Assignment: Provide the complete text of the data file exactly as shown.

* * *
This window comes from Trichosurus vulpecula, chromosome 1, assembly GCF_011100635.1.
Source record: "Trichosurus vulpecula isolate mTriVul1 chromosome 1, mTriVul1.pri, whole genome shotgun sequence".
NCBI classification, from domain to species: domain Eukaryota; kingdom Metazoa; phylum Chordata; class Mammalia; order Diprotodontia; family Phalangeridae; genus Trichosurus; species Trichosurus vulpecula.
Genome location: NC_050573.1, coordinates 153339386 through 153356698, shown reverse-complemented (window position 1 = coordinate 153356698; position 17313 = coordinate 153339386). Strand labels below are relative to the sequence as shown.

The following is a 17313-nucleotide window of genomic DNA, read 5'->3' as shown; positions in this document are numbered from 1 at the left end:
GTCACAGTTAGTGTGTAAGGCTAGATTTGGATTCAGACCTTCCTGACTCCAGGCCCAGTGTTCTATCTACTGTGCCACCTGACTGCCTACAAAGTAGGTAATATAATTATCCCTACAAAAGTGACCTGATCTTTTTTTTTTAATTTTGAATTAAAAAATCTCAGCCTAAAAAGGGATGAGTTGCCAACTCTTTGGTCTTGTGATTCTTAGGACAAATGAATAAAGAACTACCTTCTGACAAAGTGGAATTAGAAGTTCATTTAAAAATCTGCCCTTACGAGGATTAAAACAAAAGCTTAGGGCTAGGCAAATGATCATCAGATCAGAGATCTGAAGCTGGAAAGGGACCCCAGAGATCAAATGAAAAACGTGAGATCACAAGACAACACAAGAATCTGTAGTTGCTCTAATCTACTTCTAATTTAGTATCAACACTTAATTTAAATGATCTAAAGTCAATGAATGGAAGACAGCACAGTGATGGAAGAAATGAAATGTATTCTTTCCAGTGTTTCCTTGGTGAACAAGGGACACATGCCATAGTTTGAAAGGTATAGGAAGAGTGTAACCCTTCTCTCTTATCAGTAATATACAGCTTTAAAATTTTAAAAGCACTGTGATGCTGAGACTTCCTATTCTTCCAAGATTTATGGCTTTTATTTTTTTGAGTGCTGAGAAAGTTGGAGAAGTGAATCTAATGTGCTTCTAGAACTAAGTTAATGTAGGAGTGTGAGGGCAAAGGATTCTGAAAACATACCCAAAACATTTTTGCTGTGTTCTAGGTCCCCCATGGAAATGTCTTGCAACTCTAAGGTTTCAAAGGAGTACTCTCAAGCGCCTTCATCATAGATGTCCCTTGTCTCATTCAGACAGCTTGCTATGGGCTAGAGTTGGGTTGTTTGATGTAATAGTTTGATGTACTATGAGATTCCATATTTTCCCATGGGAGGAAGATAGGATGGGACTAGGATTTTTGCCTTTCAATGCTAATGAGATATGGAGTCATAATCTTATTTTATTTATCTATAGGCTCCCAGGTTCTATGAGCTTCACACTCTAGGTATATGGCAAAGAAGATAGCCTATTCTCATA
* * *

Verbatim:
This window comes from Trichosurus vulpecula, chromosome 1, assembly GCF_011100635.1.
Source record: "Trichosurus vulpecula isolate mTriVul1 chromosome 1, mTriVul1.pri, whole genome shotgun sequence".
NCBI classification, from domain to species: domain Eukaryota; kingdom Metazoa; phylum Chordata; class Mammalia; order Diprotodontia; family Phalangeridae; genus Trichosurus; species Trichosurus vulpecula.
Genome location: NC_050573.1, coordinates 153339386 through 153356698, shown reverse-complemented (window position 1 = coordinate 153356698; position 17313 = coordinate 153339386). Strand labels below are relative to the sequence as shown.

The following is a 17313-nucleotide window of genomic DNA, read 5'->3' as shown; positions in this document are numbered from 1 at the left end:
GTCACAGTTAGTGTGTAAGGCTAGATTTGGATTCAGACCTTCCTGACTCCAGGCCCAGTGTTCTATCTACTGTGCCACCTGACTGCCTACAAAGTAGGTAATATAATTATCCCTACAAAAGTGACCTGATCTTTTTTTTTTAATTTTGAATTAAAAAATCTCAGCCTAAAAAGGGATGAGTTGCCAACTCTTTGGTCTTGTGATTCTTAGGACAAATGAATAAAGAACTACCTTCTGACAAAGTGGAATTAGAAGTTCATTTAAAAATCTGCCCTTACGAGGATTAAAACAAAAGCTTAGGGCTAGGCAAATGATCATCAGATCAGAGATCTGAAGCTGGAAAGGGACCCCAGAGATCAAATGAAAAACGTGAGATCACAAGACAACACAAGAATCTGTAGTTGCTCTAATCTACTTCTAATTTAGTATCAACACTTAATTTAAATGATCTAAAGTCAATGAATGGAAGACAGCACAGTGATGGAAGAAATGAAATGTATTCTTTCCAGTGTTTCCTTGGTGAACAAGGGACACATGCCATAGTTTGAAAGGTATAGGAAGAGTGTAACCCTTCTCTCTTATCAGTAATATACAGCTTTAAAATTTTAAAAGCACTGTGATGCTGAGACTTCCTATTCTTCCAAGATTTATGGCTTTTATTTTTTTGAGTGCTGAGAAAGTTGGAGAAGTGAATCTAATGTGCTTCTAGAACTAAGTTAATGTAGGAGTGTGAGGGCAAAGGATTCTGAAAACATACCCAAAACATTTTTGCTGTGTTCTAGGTCCCCCATGGAAATGTCTTGCAACTCTAAGGTTTCAAAGGAGTACTCTCAAGCGCCTTCATCATAGATGTCCCTTGTCTCATTCAGACAGCTTGCTATGGGCTAGAGTTGGGTTGTTTGATGTAATAGTTTGATGTACTATGAGATTCCATATTTTCCCATGGGAGGAAGATAGGATGGGACTAGGATTTTTGCCTTTCAATGCTAATGAGATATGGAGTCATAATCTTATTTTATTTATCTATAGGCTCCCAGGTTCTATGAGCTTCACACTCTAGGTATATGGCAAAGAAGATAGCCTATTCTCATA